While I won't be reviewing "Call of Duty: Ghosts" per se, I did want to offer up some quick thoughts about a game I'll probably spend much of the next year playing. As the studios responsible for these games have moved forward from World War II to the Cold War, modern warfare and now a sci-fi-esque post-Apocalypse, the series risks edging into parody. And while "Ghosts" doesn't quite jump the shark, it's getting close.

To be fair, I should point out two salient points up front. None of this will prevent me from compulsively living in the "Ghosts" multiplayer world for hours at a time. And I'm not clear what else the game makers could have done. After all, how can you possibly up the ante on the "world's going to end if you don't do something about it" plots from previous games? I guess you end the world and then start from there. Which is what Ghosts has done.

Yes, I'm only partway through the single player mission. And I've only spent several hours in just a few different types of multiplayer games. But there is silliness here. Both in single player and multiplayer.

First, the villains: North Viet-Nam? Iran? Pakistan? A resurgent Soviet Union? Nope. It's South America. The great threat to the south. (Here's to Activision having Canada join in for a two-front war against the USA in Ghosts 2: The Quickening. Why not?)

In some ways, the plot is like a modern version of "Moonraker," Ian Fleming's James Bond book, in which weapons of mass destruction are turned against the country that created them. So much of the United States is destroyed from space. And then the game begins. (Don't confuse the movie Moonraker with the book. They're related in name only.)

Even in the short amount of time I've played this game, I've seen ideas cribbed from every possible source, including previous COD games. An opening sequence in space is exactly like the movie "Gravity." (Which is an amazing 3D experience, go see it. Gravity, that is.) There are the requisite sequences in which you ride on vehicles, remotely control bigger weapons, and then do so again and again. There's snow, and jungles, and underwater sequences. Did you like the "Zombie" game types from Treyarch's games? Good: Infinity Ward now offers the all-too-similar "Extinction" mode.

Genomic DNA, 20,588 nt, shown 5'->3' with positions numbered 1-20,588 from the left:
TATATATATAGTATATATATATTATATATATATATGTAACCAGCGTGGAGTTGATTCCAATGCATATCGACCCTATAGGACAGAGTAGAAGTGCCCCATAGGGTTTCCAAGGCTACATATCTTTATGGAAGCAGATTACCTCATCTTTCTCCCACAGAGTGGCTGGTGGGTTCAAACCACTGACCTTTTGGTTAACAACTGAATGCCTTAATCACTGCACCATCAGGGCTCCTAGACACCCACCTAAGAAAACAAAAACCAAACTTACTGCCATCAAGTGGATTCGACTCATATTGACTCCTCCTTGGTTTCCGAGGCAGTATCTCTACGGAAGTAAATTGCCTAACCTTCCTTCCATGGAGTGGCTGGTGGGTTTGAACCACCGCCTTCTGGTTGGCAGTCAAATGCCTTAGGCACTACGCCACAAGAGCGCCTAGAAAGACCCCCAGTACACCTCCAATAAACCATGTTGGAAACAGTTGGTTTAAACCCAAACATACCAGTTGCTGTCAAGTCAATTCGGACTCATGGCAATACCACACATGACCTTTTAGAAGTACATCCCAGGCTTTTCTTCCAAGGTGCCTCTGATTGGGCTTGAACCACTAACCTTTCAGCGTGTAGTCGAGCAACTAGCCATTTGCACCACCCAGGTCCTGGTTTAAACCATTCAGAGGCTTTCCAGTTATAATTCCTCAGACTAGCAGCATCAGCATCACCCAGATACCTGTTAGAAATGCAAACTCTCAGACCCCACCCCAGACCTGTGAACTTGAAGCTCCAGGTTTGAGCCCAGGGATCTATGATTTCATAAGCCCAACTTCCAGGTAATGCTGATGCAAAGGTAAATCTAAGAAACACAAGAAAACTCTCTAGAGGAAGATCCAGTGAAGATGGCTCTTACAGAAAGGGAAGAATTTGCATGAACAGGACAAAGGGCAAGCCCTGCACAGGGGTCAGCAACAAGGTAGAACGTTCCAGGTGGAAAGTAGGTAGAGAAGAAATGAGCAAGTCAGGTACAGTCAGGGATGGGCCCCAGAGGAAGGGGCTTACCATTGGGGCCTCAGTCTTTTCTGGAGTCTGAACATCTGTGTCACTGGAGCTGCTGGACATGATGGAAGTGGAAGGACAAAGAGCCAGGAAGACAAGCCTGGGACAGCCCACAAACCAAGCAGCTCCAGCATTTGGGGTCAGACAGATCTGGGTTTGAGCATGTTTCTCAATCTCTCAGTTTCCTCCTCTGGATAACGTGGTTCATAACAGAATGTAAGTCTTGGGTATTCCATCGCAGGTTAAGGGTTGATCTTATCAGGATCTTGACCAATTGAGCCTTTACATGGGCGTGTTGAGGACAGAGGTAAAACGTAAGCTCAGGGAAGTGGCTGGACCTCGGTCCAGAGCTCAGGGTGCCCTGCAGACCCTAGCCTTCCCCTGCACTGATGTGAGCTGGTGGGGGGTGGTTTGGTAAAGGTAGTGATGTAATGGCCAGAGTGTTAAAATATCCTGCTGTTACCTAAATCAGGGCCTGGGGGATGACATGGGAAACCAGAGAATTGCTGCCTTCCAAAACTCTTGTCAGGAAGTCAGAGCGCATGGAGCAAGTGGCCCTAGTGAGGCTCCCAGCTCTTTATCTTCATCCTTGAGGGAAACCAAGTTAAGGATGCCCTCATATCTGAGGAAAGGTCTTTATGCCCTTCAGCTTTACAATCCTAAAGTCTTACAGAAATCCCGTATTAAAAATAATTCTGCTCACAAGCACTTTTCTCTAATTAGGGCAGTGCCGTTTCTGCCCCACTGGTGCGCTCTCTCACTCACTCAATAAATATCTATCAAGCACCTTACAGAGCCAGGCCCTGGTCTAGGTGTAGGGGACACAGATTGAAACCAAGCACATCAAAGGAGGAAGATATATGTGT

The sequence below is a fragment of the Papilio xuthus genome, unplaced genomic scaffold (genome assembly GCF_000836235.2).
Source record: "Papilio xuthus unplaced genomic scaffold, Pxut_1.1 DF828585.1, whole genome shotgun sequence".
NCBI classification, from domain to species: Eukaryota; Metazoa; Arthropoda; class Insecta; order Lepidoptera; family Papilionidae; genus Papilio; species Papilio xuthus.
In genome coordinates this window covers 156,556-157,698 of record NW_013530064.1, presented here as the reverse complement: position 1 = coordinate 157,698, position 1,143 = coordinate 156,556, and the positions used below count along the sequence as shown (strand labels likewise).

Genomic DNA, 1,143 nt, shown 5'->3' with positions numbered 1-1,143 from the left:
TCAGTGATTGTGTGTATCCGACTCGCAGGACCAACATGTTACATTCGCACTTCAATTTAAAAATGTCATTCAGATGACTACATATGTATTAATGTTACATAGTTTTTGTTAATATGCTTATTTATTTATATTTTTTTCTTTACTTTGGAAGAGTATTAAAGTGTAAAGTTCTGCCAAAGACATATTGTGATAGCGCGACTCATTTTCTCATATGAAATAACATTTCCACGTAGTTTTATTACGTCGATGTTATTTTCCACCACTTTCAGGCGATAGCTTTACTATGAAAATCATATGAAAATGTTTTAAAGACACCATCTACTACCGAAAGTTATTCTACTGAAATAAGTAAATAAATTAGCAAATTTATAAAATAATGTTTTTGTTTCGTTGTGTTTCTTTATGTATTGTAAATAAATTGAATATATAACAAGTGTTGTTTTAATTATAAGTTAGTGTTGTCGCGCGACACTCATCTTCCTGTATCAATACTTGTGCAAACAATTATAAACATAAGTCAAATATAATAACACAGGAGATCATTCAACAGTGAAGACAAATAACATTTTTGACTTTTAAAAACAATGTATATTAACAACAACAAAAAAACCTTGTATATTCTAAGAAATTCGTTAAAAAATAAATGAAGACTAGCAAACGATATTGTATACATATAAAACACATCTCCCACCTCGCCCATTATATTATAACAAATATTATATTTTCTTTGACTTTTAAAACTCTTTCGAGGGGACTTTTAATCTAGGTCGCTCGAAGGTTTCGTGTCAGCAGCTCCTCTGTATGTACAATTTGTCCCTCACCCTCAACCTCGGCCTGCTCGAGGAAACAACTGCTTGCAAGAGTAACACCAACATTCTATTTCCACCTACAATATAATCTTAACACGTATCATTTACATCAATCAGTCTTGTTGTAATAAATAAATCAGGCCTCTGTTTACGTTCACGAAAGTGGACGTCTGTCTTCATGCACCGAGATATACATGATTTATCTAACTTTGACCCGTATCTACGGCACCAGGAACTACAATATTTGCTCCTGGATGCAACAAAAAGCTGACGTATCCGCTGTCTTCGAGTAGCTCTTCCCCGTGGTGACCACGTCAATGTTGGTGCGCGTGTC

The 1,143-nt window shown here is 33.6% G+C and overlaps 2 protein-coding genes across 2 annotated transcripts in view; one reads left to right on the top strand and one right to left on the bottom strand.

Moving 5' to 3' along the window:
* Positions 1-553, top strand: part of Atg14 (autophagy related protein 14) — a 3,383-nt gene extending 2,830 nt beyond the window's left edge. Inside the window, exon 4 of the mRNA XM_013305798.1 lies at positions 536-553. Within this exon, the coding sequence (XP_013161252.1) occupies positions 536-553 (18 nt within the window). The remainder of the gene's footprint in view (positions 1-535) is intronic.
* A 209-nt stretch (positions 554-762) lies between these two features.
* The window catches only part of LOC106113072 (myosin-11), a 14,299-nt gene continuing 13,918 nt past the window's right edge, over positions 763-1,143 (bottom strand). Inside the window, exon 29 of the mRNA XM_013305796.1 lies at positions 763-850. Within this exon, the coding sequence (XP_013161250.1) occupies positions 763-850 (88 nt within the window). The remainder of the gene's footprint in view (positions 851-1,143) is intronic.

In a bid to be even more inclusive—after all, how you can exceed the billions of dollars previous games made if you don't open up to a wider audience?—Ghosts now includes women characters in both single- and multiplayer. (Sorry, guys, Gears of War got there first.) And there are dogs (previously available only in some games in multiplayer only), for you dog lovers out there. What's next? Killer cats? (Actually, please make that happen, Activision. Cats are so much more deadly and interesting than dogs.)

Good doggy: My dog mauls a South American terrorist in multiplayer

The complexity of multiplayer has reached absurd levels, a natural but distributing trend that started with Call of Duty 4: Modern Warfare—an astonishing six COD games ago—and has gotten out of control. It is entirely possible that many players will spend more time, both in the game and in the new mobile app, outfitting their in-game identities than they will actually playing the game. And God help you if you've never played one of these games before. It is impossible—literally impossible—that anyone could pick up this game fresh and grok the multiplayer configuration possibilities. It's more complicated than flying a plane, I bet.

And of course, Activision understands it has a captive audience. The Call of Duty Elite subscription has evolved into a Ghosts Season Pass, because it's not enough to spend $60 for the game, we need to spend other $60 to keep getting drip-fed with new multiplayer levels over the next year too. Call of Duty fans are the gaming industry's version of Apple customers: Compliant and all-too-eager to pull out the credit cards.

OK, so this sounds like a lot of complaining. Truth be told, I almost relish the silliness. Ghost may be more of the same, and amped up to 11 (OK, amped up to more like 17), but the solid base its starting with means that Ghosts is, above all else, never dull. No, you'll never wander around aimlessly, in any of the game types. Stuff is always happening, usually with explosions. This is COD, but more. A lot more. And then some more on top of that.

Too, the graphics are actually pretty amazing, though I wonder whether I'm mixing up high-quality with false sharpness. To understand what I mean, use the Sharpen filter on a photo in a photo-editing app. The resulting change looks clearer, usually. But it's also ... weird. That's what Ghosts looks like, on the 360 at least.

Another year, another COD. It's inescapable. You know, like taxes, or death. But fun. And, yes, silly.